Friday 23rd April 2021
Cassette / digital download
01 Famous Last Words Before Execution Pt.1
02 I Should Be Swimming In A Pool Or Something
03 I Love Myself More Than I Could Ever Hate You
04 Hidden Planet
05 Turbulence In D Minor
06 Revolution On Paper
07 Start At The Bottom
08 Deathbed Request
Originally written in the aftermath of the murder of George Floyd and the renewed protests against police brutality in the United States, Chris B., aka mynameisblueskye, created a truly singular record that hammered home the fact that the middle of 2020 was No Ordinary Summer. First released in October 2020 on limited edition mini-disc, Tiergarten Records brings this album to cassette almost a year on from the events that led to its genesis.
mynameisblueskye on No Ordinary Summer
"Just when we thought that 2020 was going to be an invigorating year, it choose to be such for all the wrong reasons. America is stuck in the house due to the Coronavirus, relationships rumble en route, and even worse, George Floyd has become one of the most known black person to be murdered in broad daylight by policemen. It truly wasn't an ordinary summer.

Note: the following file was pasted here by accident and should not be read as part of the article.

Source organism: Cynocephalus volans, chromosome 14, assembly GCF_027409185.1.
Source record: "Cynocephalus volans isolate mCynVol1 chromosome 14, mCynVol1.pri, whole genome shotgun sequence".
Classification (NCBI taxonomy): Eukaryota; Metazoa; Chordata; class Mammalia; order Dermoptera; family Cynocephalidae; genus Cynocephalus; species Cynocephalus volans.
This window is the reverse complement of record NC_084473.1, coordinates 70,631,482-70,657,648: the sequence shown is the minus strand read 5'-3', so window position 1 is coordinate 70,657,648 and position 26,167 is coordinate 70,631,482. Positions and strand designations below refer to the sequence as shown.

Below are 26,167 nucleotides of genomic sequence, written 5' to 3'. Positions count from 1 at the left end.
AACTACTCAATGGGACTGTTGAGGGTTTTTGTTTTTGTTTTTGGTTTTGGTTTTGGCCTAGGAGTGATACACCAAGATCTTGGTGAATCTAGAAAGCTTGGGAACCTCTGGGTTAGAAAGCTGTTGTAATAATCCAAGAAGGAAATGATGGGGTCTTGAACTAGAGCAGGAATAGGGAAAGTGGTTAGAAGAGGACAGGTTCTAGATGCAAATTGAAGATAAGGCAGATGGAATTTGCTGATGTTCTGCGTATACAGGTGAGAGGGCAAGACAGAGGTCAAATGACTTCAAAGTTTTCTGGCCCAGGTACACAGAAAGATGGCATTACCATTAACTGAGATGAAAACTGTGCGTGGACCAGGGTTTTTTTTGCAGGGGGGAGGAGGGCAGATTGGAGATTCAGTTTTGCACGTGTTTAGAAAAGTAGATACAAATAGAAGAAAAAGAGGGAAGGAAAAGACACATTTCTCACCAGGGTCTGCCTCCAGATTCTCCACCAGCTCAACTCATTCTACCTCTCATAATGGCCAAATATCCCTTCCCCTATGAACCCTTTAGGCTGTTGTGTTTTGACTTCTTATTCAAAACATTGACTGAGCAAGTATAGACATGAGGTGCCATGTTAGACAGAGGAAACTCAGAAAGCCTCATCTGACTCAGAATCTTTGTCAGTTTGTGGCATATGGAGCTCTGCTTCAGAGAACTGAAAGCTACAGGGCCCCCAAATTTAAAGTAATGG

No Ordinary Summer is an album about feeling frustrated as the truly oppressed party, not only by your usual oppressor, but by the people who are supposed to be representing you. As a black cismale who is also pansexual and on the autism spectrum, everywhere you turn feels like a collective of grim reapers looking to take your life with no regrets and no consequences.
The album begins with a song that bemoans in the key of fread, as if the singer is sharing his last words before daylight execution. After that is a soundtrack to police cars being broken in, cop precincts being burnt down, innocent people mistaken for protestors being shot and the whole nine yards, and in the middle is a man who no longer feels at home or safe amongst his people or the oppressed.
Facing the times we live in will not come without the wish\ to be on another planet ("Hidden Planet"), the need to declare a love for one's self ("I Love myself More...") or trying to navigate one's emotional stoicism ("Start At the Bottom"), but in the course of three whole months, No Ordinary Summer finds mynameisblueskye, and many others, looking to stare down the barrel of America's gun with nothing but words that could either save him or be his ending.
The question is: after the last second of the last song is spent, who will truly be in his corner?"